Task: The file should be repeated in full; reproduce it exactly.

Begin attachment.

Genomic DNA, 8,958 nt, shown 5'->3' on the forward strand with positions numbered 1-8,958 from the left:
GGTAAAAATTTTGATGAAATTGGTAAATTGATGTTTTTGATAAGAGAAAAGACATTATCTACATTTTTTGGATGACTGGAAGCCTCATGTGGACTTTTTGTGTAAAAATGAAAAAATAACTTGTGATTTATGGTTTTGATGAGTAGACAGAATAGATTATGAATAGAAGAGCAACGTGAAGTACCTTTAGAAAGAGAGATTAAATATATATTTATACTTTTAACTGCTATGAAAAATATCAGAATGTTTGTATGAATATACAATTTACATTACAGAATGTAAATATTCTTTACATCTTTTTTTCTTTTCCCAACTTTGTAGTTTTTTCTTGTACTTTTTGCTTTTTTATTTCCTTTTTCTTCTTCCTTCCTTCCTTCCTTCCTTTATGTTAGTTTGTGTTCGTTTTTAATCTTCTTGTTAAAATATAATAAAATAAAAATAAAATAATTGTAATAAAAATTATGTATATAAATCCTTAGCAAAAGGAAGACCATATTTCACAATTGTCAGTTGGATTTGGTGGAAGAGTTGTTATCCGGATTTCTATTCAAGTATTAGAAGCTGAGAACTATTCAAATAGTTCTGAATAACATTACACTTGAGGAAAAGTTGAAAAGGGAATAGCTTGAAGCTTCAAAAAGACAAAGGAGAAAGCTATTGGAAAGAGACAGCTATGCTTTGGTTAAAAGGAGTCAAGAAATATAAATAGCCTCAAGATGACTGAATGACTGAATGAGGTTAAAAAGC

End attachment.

Genomic DNA, 8,958 nt, shown 5'->3' on the forward strand with positions numbered 1-8,958 from the left:
GGTAAAAATTTTGATGAAATTGGTAAATTGATGTTTTTGATAAGAGAAAAGACATTATCTACATTTTTTGGATGACTGGAAGCCTCATGTGGACTTTTTGTGTAAAAATGAAAAAATAACTTGTGATTTATGGTTTTGATGAGTAGACAGAATAGATTATGAATAGAAGAGCAACGTGAAGTACCTTTAGAAAGAGAGATTAAATATATATTTATACTTTTAACTGCTATGAAAAATATCAGAATGTTTGTATGAATATACAATTTACATTACAGAATGTAAATATTCTTTACATCTTTTTTTCTTTTCCCAACTTTGTAGTTTTTTCTTGTACTTTTTGCTTTTTTATTTCCTTTTTCTTCTTCCTTCCTTCCTTCCTTCCTTTATGTTAGTTTGTGTTCGTTTTTAATCTTCTTGTTAAAATATAATAAAATAAAAATAAAATAATTGTAATAAAAATTATGTATATAAATCCTTAGCAAAAGGAAGACCATATTTCACAATTGTCAGTTGGATTTGGTGGAAGAGTTGTTATCCGGATTTCTATTCAAGTATTAGAAGCTGAGAACTATTCAAATAGTTCTGAATAACATTACACTTGAGGAAAAGTTGAAAAGGGAATAGCTTGAAGCTTCAAAAAGACAAAGGAGAAAGCTATTGGAAAGAGACAGCTATGCTTTGGTTAAAAGGAGTCAAGAAATATAAATAGCCTCAAGATGACTGAATGACTGAATGAGGTTAAAAAGC